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Ordovician(by mirelai from Deviant Art)

In a long-ago post, Ferrebeekeeper wrote about the Ordovician–the age of mollusks–when big predatory cephalopods and gastropods overtopped nascent vertebrates as the apex predators of the world oceans.  Cephalopods are fiercely intelligent, incredibly fast, and astonishing at camouflage.  They can be infinitesimally small or remarkably large.  They can even be transparent.  However they don’t last well—they are squishy and even if they aren’t eaten they have very short lives.  One of the most vivid memories of my adolescence was watching cuttlefish hover and change colors and feed with bullet-fast grabber arms at the National Zoo.  The memory comes with a dark post-script.  I returned a few months later with friends, only to find that the cuttlefish had entered a bizarre unnatural senescence and were literally falling apart at the seams.  They do not die of old age in the ocean; something always eats them.

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But this is no longer the lovely Holocene with its oceans full of fish and skies full of birds.  We have entered the Anthropocene—an age of hot acid oceans filled with Japanese trawlers bent on catching every last fish in the sea by means of nets the size of Rhode Island.  Suddenly it is not so beneficial to be a big bony ancient fish with hard scales and sharp teeth.  The teleosts and the cartilaginous fish are being physically pulled out of the ocean by humans.  It takes them too long to reproduce and rebuild their numbers (even as national governments subsidize fishermen to build more and larger fishing boats).  The age of fish—which has lasted from the Devonian (420 million years ago) until now—is ending.  So a new scramble to exploit the great open niches in the seas is beginning.

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Unexpected life forms are flourishing.  The sea floors are filling up with lobsters, which have not been so prevalent in a long time.  Giant jellyfish are appearing in never-before-seen numbers.  However it is beginning to seem like the greatest beneficiaries may be the cephalopods. Mollusks with shells are having their own troubles–as the carbonic acid oceans eat at their calcium shells, but the octopus, squid, and cuttlefish have no such problems.  Not only are they well suited for tropical waters, they rcan also reproduce so fast that they can keep ahead of human’s bottomless appetite.  A single squid egg cluster can have millions of eggs inside.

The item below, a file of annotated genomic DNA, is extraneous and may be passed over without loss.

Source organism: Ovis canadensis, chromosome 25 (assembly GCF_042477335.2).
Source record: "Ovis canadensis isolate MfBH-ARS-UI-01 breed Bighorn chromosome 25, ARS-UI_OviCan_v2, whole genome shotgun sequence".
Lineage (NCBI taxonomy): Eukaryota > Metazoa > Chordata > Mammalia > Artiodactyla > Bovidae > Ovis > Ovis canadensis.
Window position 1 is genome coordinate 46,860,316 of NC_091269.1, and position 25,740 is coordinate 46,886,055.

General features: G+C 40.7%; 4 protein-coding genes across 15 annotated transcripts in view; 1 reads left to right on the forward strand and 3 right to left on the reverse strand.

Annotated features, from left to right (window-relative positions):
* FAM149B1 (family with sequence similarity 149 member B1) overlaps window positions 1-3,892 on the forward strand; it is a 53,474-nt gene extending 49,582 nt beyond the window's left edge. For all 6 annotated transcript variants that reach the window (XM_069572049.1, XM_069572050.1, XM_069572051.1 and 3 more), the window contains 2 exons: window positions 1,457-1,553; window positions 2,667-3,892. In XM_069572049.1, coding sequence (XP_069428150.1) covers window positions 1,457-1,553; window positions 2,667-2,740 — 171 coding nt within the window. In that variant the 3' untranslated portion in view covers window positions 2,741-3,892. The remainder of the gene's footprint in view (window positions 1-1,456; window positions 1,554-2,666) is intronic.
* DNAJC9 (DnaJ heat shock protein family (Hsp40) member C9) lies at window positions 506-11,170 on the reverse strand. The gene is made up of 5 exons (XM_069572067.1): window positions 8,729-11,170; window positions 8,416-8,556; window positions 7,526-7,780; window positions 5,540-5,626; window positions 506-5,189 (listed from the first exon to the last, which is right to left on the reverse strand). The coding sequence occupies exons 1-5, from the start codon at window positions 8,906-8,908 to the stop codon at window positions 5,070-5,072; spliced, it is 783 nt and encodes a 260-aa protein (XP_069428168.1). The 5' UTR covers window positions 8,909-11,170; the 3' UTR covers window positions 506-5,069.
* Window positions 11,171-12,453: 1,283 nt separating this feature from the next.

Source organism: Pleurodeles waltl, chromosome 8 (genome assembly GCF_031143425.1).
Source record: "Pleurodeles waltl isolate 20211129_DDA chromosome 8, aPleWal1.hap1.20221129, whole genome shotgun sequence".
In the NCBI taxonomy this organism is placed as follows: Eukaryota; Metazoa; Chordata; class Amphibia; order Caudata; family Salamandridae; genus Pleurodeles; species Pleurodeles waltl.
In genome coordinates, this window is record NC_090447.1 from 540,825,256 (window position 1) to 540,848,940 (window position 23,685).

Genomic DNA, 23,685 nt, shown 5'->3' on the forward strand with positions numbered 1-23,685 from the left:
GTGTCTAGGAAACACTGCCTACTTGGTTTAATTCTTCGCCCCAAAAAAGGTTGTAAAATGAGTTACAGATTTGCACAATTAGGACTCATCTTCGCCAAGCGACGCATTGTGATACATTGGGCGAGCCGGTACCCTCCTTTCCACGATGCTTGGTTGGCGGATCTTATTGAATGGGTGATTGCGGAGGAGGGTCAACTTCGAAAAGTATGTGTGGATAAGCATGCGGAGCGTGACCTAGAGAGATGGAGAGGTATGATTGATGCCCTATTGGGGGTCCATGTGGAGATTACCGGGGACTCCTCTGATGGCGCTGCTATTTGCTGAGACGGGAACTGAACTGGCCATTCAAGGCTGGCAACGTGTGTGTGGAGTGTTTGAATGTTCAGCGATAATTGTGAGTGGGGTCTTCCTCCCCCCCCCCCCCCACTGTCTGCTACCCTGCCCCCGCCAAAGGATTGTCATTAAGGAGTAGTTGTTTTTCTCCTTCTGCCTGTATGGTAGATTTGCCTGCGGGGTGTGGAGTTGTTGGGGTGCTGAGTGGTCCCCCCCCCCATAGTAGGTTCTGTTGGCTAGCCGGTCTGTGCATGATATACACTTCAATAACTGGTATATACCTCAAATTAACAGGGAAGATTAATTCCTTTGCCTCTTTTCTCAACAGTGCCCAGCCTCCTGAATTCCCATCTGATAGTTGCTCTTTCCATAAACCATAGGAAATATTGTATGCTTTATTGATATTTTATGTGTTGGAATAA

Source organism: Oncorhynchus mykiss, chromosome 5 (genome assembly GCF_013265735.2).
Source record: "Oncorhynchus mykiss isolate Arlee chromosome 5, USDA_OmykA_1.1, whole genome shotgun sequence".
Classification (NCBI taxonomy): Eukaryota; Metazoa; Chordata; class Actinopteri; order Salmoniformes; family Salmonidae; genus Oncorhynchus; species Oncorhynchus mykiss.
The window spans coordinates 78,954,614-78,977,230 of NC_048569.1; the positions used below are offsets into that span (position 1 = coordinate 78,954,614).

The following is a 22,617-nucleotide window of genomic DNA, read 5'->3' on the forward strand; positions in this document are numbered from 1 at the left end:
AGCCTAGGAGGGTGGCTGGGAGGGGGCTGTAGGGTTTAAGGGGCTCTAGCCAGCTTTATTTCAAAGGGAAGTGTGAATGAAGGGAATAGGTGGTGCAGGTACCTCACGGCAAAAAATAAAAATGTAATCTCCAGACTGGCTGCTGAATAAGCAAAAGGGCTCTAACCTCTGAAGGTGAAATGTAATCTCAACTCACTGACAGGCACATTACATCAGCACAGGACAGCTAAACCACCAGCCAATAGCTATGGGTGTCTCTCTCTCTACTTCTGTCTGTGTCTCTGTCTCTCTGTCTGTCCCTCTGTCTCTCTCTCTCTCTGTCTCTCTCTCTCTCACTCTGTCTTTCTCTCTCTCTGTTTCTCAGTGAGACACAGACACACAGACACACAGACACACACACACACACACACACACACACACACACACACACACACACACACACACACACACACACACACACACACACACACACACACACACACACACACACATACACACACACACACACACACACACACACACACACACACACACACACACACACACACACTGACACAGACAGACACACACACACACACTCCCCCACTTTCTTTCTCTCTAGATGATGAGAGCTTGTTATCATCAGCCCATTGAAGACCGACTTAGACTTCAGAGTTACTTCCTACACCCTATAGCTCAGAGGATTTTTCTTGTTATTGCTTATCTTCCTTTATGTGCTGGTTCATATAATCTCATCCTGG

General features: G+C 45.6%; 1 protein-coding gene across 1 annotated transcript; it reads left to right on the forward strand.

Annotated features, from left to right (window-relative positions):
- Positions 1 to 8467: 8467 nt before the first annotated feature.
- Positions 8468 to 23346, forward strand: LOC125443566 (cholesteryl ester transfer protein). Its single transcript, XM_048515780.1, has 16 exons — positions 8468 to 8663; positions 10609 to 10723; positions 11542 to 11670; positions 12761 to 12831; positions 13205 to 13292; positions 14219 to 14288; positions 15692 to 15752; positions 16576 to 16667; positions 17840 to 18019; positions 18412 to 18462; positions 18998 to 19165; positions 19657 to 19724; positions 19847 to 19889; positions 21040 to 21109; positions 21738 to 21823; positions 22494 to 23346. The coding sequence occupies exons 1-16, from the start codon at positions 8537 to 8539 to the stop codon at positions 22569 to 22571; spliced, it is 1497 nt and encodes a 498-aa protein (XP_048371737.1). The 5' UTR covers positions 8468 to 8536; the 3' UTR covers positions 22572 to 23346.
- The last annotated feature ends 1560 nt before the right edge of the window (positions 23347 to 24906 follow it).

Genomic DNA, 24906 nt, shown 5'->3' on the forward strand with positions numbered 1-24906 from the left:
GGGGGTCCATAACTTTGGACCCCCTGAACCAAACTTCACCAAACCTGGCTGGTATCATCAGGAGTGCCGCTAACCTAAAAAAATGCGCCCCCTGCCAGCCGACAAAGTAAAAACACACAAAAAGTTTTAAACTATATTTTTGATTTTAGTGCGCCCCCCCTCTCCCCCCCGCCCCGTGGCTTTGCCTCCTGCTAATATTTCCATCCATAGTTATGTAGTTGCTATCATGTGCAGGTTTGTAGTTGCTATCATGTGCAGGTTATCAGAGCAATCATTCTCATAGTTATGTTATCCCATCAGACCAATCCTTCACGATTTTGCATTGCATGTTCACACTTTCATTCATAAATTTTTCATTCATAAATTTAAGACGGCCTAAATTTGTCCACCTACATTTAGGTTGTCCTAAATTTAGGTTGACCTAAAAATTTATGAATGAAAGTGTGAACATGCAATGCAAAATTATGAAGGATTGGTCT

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Cephalopods tend to be generalists—they eat all sorts of things including booming micro-invertebrates and jellyfish. They are clever enough and malleable enough to slip out of all sorts of hazards.  Their swift lives are a boon. Because they reproduce so quickly and prolifically, they evolve quickly too—a necessity in our 24 hour world (as all sorts of out-of-work journalists, lamp lighters, factory workers, and saddlemakers could tell you).  I wonder if in a few million years the waters will glow with great shoals of exotic tentacle beasts we have scarcely imagined.  Will there be fast marlin-type squids with rapiers on their mantles and huge whale-shark type octopuses skimming the phytoplankton with their own giant nets? Will the skies darken with flying squids and the sea floor change colors as tens of thousands of cuttlefish take the roles of reef fish and reef alike?

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Hawaiian bobtail squid (image from forums.furcadia.com)

It is possible.  The world is changing faster than we would like to admit—becoming something brand new—becoming something very old.

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Close observation of this image will make you feel better about our current financial situation and about the moral progress of our nation.